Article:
Federal gov't releases draft cloud security guidelinesCIO Council this week released a draft document outlining a proposed government-wide cloud computing risk and authorization management program.
The Federal Risk and Authorization Management Program (FedRAMP) was developed to provide a standard approach for assessing, authorizing and monitoring cloud computing services and products used by the federal government.
The proposed program is outlined in a 90-page draft document, released Tuesday. It will promote a faster and more cost-effective method of acquiring cloud computing systems by allowing services to be authorized once, and then used by multiple agencies, the document states.
The first phase of FedRAMP is expected to go live during the first quarter of 2011.
“The ability to embrace cloud computing capabilities for federal departments and agencies brings advantages and opportunities for increased efficiencies, cost savings and green computing,” the draft document states. “However, cloud computing also brings new risks and challenges to securely use cloud computing capabilities as good stewards of government data.”
FedRAMP appears to answer some of the concerns detailed in July by the U.S. Government Accountability Office, which concluded in a report that nearly all federal agencies lack policies around securing data hosted in the cloud and that a lack of government-wide guidance appeared to be the major holdup.
Security is a primary barrier to cloud adoption for many organizations, according to a survey released last month by multifactor authentication provider PhoneFactor. In the survey of 300 IT professionals, 42 percent of respondents said security concerns have held their company back from adopting cloud computing.
Preventing unauthorized access to data is one of the chief concerns associated with cloud computing, Steve Dispensa, CTO and co-founder of PhoneFactor, told SCMagazineUS.com in an email Thursday.
“Cost-conscious organizations (including the federal government) want to take advantage of the savings of cloud computing, but security is a huge hurdle,” Dispensa said. “Providing a centralized framework for verifying the security of cloud systems will make it easier for federal agencies to evaluate the level of security and ultimately make the move toward cloud computing.”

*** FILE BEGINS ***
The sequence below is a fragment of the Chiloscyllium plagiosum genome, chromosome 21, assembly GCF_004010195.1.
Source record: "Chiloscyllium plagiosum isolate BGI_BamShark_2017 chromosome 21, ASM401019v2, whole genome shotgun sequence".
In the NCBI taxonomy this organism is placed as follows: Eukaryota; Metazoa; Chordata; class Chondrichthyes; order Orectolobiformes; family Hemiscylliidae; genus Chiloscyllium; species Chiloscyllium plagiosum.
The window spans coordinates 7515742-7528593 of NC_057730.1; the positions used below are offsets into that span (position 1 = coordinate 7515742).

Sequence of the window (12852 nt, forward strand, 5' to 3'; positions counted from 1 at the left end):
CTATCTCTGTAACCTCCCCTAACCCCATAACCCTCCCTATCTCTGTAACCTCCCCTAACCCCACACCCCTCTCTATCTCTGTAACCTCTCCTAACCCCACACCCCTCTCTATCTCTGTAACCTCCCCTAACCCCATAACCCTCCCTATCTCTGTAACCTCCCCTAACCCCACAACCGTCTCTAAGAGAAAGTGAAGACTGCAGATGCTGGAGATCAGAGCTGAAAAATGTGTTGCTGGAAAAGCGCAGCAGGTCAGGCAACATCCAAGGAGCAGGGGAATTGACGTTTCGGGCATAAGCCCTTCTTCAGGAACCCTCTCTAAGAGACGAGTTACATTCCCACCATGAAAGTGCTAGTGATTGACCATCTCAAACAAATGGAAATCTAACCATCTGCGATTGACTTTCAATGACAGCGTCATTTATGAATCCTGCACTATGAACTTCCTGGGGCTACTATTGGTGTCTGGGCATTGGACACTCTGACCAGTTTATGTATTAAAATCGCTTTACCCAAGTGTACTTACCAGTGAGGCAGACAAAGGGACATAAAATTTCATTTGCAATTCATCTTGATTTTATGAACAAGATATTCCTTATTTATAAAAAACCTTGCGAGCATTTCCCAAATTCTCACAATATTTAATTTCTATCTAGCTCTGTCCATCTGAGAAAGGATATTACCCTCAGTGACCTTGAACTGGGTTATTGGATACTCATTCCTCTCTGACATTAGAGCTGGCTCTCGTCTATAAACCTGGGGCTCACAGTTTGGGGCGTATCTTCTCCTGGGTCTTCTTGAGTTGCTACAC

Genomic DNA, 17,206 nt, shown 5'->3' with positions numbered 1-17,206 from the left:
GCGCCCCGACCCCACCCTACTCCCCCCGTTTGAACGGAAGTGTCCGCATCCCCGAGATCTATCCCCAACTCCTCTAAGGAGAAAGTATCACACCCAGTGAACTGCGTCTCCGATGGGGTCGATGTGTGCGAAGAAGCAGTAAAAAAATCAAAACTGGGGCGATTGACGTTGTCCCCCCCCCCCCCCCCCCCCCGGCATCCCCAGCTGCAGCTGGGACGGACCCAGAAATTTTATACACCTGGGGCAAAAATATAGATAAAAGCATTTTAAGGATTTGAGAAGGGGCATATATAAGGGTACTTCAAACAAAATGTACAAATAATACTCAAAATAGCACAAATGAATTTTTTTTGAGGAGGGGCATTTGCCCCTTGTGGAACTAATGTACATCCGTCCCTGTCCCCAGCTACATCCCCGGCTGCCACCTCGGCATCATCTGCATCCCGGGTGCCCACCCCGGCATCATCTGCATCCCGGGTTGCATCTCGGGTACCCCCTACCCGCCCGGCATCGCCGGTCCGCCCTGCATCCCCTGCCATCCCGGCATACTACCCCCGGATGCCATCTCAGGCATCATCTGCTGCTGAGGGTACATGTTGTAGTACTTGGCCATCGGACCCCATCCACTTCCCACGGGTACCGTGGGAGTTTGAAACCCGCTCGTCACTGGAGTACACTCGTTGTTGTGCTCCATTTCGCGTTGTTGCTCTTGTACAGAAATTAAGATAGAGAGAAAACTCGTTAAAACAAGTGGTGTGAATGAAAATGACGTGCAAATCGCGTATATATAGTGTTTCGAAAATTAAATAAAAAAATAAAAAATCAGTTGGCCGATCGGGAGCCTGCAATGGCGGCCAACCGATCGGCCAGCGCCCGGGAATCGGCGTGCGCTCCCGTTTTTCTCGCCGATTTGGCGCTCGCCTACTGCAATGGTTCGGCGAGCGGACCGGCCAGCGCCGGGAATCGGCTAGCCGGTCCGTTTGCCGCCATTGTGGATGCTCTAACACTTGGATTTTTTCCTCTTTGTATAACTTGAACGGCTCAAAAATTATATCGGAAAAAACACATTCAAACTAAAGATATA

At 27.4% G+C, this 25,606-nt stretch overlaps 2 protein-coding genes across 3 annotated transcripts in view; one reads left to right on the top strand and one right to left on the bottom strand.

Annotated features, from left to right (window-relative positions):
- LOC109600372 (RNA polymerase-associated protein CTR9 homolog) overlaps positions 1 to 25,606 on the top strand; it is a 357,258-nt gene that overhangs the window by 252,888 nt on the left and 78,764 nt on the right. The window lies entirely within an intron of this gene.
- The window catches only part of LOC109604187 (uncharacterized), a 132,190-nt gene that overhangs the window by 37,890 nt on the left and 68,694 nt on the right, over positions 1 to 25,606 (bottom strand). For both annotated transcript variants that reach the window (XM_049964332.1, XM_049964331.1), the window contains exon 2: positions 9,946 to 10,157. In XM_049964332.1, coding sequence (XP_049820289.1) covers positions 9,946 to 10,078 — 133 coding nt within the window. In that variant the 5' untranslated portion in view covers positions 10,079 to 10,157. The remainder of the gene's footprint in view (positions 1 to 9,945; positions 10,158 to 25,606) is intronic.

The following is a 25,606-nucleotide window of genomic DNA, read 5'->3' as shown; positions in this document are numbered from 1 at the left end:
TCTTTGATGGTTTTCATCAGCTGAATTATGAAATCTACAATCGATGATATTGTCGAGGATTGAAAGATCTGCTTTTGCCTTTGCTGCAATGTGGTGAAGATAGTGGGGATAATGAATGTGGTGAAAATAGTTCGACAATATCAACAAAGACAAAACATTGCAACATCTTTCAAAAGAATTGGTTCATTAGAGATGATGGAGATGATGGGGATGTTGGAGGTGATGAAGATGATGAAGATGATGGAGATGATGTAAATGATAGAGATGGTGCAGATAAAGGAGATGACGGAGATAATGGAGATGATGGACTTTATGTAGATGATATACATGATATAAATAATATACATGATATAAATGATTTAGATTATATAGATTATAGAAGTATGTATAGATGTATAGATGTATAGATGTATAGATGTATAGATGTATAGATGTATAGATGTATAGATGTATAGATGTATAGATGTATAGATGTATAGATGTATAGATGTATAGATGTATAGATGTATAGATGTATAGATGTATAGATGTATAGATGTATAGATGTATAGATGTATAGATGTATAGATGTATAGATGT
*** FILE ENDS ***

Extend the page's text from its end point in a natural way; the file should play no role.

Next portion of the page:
The FedRAMP draft outlines a list of baseline security controls for cloud computing systems, a process to continuously monitor systems and a description of the proposed approaches for authorizing and assessing systems.
The document was developed over the past 18 months by a team of individuals from government, the private sector and academia, including individuals from the National Institute of Standards and Technology, General Services Administration, CIO Council, state and local government, and the private sector.
The government is seeking input about the proposal and ideas about the appropriate security controls and processes that should be considered for the federal government's move into cloud computing, federal Chief Information Officer Vivek Kundra wrote in the document's preface.
Comments can be submitted until Dec. 2. At the end of the feedback period, representatives from across government will review all comments for consideration in the final document.
A growing number of federal agencies are running some form of cloud computing, but nearly all lack policies around securing data hosted offsite, according to a new report from the U.S. Government Accountability Office (GAO).